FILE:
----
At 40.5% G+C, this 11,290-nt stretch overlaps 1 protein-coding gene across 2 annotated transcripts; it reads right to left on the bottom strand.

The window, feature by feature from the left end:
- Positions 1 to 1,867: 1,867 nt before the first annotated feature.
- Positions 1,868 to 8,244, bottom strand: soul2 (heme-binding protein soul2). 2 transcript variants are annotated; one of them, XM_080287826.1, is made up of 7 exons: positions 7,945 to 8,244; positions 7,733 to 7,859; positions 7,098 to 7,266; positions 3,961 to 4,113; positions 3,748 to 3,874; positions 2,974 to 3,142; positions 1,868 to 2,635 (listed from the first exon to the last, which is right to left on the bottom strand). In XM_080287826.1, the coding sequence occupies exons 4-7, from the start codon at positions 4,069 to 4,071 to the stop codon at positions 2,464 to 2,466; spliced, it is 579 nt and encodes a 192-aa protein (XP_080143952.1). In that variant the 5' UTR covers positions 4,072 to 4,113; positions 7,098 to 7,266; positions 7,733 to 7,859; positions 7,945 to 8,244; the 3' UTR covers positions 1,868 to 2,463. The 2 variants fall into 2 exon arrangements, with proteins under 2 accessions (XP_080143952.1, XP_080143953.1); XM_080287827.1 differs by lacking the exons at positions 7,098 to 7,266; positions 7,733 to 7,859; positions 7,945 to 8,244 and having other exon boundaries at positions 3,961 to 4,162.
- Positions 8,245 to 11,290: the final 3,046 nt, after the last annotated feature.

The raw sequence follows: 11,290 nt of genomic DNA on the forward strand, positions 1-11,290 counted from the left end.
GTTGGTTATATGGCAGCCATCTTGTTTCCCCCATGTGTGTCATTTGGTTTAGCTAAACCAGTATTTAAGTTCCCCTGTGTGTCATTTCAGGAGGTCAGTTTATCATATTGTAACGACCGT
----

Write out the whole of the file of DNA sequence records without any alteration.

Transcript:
At 40.5% G+C, this 11,290-nt stretch overlaps 1 protein-coding gene across 2 annotated transcripts; it reads right to left on the bottom strand.

The window, feature by feature from the left end:
- Positions 1 to 1,867: 1,867 nt before the first annotated feature.
- Positions 1,868 to 8,244, bottom strand: soul2 (heme-binding protein soul2). 2 transcript variants are annotated; one of them, XM_080287826.1, is made up of 7 exons: positions 7,945 to 8,244; positions 7,733 to 7,859; positions 7,098 to 7,266; positions 3,961 to 4,113; positions 3,748 to 3,874; positions 2,974 to 3,142; positions 1,868 to 2,635 (listed from the first exon to the last, which is right to left on the bottom strand). In XM_080287826.1, the coding sequence occupies exons 4-7, from the start codon at positions 4,069 to 4,071 to the stop codon at positions 2,464 to 2,466; spliced, it is 579 nt and encodes a 192-aa protein (XP_080143952.1). In that variant the 5' UTR covers positions 4,072 to 4,113; positions 7,098 to 7,266; positions 7,733 to 7,859; positions 7,945 to 8,244; the 3' UTR covers positions 1,868 to 2,463. The 2 variants fall into 2 exon arrangements, with proteins under 2 accessions (XP_080143952.1, XP_080143953.1); XM_080287827.1 differs by lacking the exons at positions 7,098 to 7,266; positions 7,733 to 7,859; positions 7,945 to 8,244 and having other exon boundaries at positions 3,961 to 4,162.
- Positions 8,245 to 11,290: the final 3,046 nt, after the last annotated feature.

The raw sequence follows: 11,290 nt of genomic DNA on the forward strand, positions 1-11,290 counted from the left end.
GTTGGTTATATGGCAGCCATCTTGTTTCCCCCATGTGTGTCATTTGGTTTAGCTAAACCAGTATTTAAGTTCCCCTGTGTGTCATTTCAGGAGGTCAGTTTATCATATTGTAACGACCGT